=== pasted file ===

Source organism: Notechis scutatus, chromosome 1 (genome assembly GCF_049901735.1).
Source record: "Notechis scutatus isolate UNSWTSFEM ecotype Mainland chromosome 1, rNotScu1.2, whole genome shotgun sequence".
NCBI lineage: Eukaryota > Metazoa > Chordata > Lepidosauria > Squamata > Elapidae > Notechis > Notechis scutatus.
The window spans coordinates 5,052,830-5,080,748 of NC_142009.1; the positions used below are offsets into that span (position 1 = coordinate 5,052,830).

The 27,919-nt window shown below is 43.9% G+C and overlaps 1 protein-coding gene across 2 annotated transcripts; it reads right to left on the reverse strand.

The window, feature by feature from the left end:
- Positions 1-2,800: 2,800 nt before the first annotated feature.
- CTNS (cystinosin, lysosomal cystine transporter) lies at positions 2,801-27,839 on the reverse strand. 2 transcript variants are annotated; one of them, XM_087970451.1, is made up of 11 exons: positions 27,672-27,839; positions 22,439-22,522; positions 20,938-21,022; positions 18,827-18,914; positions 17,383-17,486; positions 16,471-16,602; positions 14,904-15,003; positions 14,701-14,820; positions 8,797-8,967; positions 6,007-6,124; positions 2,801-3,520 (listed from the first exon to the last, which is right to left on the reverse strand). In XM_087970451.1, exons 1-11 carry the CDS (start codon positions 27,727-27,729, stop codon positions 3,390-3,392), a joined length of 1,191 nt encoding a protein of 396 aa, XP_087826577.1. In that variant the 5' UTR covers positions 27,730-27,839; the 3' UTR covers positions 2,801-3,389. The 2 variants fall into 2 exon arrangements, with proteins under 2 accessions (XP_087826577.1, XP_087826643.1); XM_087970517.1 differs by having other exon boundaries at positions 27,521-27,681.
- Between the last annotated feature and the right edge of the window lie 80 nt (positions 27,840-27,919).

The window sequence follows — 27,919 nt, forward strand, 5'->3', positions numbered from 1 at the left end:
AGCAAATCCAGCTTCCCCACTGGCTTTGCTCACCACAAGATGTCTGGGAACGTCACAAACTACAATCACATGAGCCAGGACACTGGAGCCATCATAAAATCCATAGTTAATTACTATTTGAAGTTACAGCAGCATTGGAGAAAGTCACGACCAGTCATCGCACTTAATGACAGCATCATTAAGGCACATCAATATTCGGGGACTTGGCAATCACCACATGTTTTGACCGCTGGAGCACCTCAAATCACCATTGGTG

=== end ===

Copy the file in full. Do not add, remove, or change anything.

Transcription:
Source organism: Notechis scutatus, chromosome 1 (genome assembly GCF_049901735.1).
Source record: "Notechis scutatus isolate UNSWTSFEM ecotype Mainland chromosome 1, rNotScu1.2, whole genome shotgun sequence".
NCBI lineage: Eukaryota > Metazoa > Chordata > Lepidosauria > Squamata > Elapidae > Notechis > Notechis scutatus.
The window spans coordinates 5,052,830-5,080,748 of NC_142009.1; the positions used below are offsets into that span (position 1 = coordinate 5,052,830).

The 27,919-nt window shown below is 43.9% G+C and overlaps 1 protein-coding gene across 2 annotated transcripts; it reads right to left on the reverse strand.

The window, feature by feature from the left end:
- Positions 1-2,800: 2,800 nt before the first annotated feature.
- CTNS (cystinosin, lysosomal cystine transporter) lies at positions 2,801-27,839 on the reverse strand. 2 transcript variants are annotated; one of them, XM_087970451.1, is made up of 11 exons: positions 27,672-27,839; positions 22,439-22,522; positions 20,938-21,022; positions 18,827-18,914; positions 17,383-17,486; positions 16,471-16,602; positions 14,904-15,003; positions 14,701-14,820; positions 8,797-8,967; positions 6,007-6,124; positions 2,801-3,520 (listed from the first exon to the last, which is right to left on the reverse strand). In XM_087970451.1, exons 1-11 carry the CDS (start codon positions 27,727-27,729, stop codon positions 3,390-3,392), a joined length of 1,191 nt encoding a protein of 396 aa, XP_087826577.1. In that variant the 5' UTR covers positions 27,730-27,839; the 3' UTR covers positions 2,801-3,389. The 2 variants fall into 2 exon arrangements, with proteins under 2 accessions (XP_087826577.1, XP_087826643.1); XM_087970517.1 differs by having other exon boundaries at positions 27,521-27,681.
- Between the last annotated feature and the right edge of the window lie 80 nt (positions 27,840-27,919).

The window sequence follows — 27,919 nt, forward strand, 5'->3', positions numbered from 1 at the left end:
AGCAAATCCAGCTTCCCCACTGGCTTTGCTCACCACAAGATGTCTGGGAACGTCACAAACTACAATCACATGAGCCAGGACACTGGAGCCATCATAAAATCCATAGTTAATTACTATTTGAAGTTACAGCAGCATTGGAGAAAGTCACGACCAGTCATCGCACTTAATGACAGCATCATTAAGGCACATCAATATTCGGGGACTTGGCAATCACCACATGTTTTGACCGCTGGAGCACCTCAAATCACCATTGGTG